• What were the major differences between the talking points of political figures? Did their party affiliation make a difference? Explain.
  • What makes a successful “spin”?
  • For any given event, is there a single truth about what happened or does it always depend on who is telling the story and how they tell it?  Explain.
  • Is spin deceitful in your opinion?  Is it possible to eradicate spin?  Explain.
  • How does a candidate’s political agenda as connected to their party, and the way he/she communicates, shape our political system?
  • Do you use spin when discussing events in your own life? If so, in what ways and why?
  • If you were a politician, is there anything that you would consider to be off-limits to spin? Why or why not?
  • As responsible citizens, how do we make an educated decision on which candidate to vote for when there is so much spin and propaganda at play? What questions do we need to ask ourselves when viewing, hearing, and reading campaign ads or candidate response blurbs?

Step 3 — Homework (5 minutes)

Assign the attached homework assignment in which students respond to Leon E. Panetta’s opinion of spin and how it is affecting America.

Assessment

Exceeds Expectations Meets Expectations Revisit
Participation in three classroom activities
Student understands the concept of spin.
Student understands how certain groups use spin for their own benefit/agenda.
Student successfully “spins” a fictional news event that fits his/her candidate’s political agenda/platform.

Resources

Put a Political Spin on Things

  • Your group has been hired as the communications team for a prominent political figure assigned to you.
  • As new employees, you must first learn about the views and political agenda of your politician by reading information from the aforementioned “ontheissues.org” web links.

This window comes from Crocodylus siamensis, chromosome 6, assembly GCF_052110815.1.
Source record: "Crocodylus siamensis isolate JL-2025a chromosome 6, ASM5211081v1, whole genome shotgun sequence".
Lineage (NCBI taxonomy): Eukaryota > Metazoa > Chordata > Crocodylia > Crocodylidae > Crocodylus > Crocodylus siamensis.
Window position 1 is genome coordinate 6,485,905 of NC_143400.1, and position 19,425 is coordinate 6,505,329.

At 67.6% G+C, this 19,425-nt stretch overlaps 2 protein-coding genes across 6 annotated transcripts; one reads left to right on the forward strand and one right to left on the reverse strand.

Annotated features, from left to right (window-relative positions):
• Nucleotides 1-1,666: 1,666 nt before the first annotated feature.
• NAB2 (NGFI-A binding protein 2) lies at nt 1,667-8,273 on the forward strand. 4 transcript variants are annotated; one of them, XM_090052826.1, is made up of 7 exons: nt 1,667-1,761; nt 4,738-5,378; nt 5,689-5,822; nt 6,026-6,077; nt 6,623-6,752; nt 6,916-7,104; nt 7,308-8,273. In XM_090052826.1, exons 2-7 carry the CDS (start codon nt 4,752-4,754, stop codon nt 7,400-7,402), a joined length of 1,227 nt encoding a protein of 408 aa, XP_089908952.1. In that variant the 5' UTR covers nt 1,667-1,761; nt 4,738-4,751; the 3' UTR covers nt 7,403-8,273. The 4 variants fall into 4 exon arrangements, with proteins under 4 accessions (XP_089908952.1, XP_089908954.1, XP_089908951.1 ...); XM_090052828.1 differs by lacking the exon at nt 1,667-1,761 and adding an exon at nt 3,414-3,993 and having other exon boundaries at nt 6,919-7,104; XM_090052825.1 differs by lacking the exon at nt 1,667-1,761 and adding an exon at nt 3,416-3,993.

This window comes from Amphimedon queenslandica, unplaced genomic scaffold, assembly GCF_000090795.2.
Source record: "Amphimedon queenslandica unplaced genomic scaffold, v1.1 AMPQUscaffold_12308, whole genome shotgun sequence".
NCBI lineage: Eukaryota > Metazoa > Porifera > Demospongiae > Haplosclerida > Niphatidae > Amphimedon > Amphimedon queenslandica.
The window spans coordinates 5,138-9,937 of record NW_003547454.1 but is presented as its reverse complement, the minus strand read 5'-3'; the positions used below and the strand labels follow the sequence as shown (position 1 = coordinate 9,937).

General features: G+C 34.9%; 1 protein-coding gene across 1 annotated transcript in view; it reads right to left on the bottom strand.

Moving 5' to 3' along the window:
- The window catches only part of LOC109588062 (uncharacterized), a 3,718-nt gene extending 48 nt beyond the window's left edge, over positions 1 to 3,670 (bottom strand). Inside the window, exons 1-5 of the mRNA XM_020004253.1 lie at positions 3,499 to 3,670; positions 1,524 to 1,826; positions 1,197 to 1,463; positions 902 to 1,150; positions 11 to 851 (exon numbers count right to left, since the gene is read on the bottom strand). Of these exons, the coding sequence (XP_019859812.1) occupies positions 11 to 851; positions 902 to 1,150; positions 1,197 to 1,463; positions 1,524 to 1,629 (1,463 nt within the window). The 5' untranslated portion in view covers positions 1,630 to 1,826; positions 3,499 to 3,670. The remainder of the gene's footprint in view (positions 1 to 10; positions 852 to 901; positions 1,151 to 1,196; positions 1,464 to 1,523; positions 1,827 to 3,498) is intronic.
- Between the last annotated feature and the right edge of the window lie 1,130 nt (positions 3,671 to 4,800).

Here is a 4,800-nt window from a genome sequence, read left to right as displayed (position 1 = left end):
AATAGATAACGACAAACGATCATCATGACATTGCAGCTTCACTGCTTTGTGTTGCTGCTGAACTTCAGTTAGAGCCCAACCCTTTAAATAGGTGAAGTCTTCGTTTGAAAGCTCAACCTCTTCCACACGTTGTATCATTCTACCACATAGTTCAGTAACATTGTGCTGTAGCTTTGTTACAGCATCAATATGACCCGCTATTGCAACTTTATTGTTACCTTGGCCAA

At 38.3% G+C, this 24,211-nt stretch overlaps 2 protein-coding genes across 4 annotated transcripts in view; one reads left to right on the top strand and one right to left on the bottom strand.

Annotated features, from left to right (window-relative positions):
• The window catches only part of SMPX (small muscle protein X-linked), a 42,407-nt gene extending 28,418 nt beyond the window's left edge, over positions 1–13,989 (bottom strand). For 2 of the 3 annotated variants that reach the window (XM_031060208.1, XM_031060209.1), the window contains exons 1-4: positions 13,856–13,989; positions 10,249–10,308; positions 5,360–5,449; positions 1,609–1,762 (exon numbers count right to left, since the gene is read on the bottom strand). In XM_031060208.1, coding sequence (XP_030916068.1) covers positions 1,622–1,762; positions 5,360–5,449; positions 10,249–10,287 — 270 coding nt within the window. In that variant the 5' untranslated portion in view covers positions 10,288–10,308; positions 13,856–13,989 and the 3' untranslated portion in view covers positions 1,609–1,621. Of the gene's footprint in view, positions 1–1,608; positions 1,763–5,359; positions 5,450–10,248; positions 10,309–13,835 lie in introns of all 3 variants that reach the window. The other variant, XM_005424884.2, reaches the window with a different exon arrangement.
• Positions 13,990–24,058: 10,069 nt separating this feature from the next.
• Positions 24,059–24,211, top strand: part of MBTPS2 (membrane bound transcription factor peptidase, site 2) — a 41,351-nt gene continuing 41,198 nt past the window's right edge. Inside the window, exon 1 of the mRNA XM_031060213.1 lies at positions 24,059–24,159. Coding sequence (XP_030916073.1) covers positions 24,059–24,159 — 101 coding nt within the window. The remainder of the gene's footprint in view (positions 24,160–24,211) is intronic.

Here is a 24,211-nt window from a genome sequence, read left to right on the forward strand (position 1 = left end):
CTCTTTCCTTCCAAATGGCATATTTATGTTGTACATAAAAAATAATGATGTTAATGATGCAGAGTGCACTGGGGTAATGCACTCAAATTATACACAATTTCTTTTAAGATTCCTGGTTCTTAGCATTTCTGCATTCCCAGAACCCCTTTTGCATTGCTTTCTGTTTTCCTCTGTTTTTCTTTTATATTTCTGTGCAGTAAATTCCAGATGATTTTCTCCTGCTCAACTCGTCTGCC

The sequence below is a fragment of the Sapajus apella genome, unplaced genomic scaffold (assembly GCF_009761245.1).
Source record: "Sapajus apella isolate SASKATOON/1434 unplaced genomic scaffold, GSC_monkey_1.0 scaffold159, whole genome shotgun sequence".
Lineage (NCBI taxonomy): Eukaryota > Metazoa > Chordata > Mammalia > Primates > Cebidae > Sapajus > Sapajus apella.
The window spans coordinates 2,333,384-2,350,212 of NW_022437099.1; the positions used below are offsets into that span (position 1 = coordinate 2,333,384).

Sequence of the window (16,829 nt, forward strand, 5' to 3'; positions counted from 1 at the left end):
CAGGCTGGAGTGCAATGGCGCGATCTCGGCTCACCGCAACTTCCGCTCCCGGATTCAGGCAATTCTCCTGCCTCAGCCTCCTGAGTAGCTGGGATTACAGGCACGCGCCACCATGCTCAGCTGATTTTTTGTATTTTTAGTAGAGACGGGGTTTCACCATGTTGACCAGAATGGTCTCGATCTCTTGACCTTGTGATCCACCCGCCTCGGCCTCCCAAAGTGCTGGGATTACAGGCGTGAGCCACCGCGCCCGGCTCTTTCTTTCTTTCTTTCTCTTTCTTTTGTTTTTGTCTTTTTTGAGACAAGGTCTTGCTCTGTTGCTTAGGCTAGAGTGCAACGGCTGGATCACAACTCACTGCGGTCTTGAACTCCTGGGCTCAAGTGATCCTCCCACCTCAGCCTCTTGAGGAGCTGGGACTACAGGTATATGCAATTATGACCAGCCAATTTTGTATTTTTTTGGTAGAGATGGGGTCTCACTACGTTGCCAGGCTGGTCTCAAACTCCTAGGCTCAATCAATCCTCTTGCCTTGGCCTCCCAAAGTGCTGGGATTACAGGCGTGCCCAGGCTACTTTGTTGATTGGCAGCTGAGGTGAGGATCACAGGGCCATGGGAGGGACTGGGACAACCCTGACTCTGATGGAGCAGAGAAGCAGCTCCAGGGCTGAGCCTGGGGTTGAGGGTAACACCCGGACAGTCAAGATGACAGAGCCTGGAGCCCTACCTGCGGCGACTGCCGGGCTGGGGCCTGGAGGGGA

• Pay close attention to this person’s political party, current and past positions, and his/her fundamental political beliefs and/or agenda. Together, discuss and summarize this information and be prepared to present to your classmates.
  • Once you are familiar with this figure’s political perspective, your first public relations assignment is to comment on the following situation. Create a 5-10 sentence statement that “spins” the following situation in a way that encompasses your figure’s point of view and supports his/her political agenda:

Ten U.S. soldiers were killed and 14 more were wounded, along with scores of other soldiers from NATO countries, in action during fighting yesterday with ISIS forces in eastern Syria.

  • Remember, the spin you put on the statements you make to the media on behalf of your political employer will affect his/her status in the public eye and could possibly affect his/her election or re-election during the next cycle. In other words, this affects YOUR employment, both current and future prospects.

Spin Reflection Chart

Political figure Party Affiliation Beliefs/Agenda Summary

Name ______________________________________________

 

Homework

Read the following excerpt from Leon Panetta’s article, “The Price of ‘Spin’ Versus the ‘Truth,’” and answer the following questions that follow:

Huey Long—the infamous Louisiana politician of the Thirties—once promised a certain constituency in an election campaign that he would deliver a public works project to them if elected. When he failed to deliver the project after he was elected, he was asked why. His reply: “I lied!”

Long’s admission was brutally frank. It was the kind of honesty that worked well for Long. Why is it so difficult to work for many of those in public office today?

The typical strategy is to tell people what consultants and pollsters say the public wants to hear and when the facts prove differently, to keep repeating the same words in the hope that repetition somehow will make it right. But there is a terrible price to be paid for this political “spin” game—the lost trust of the people.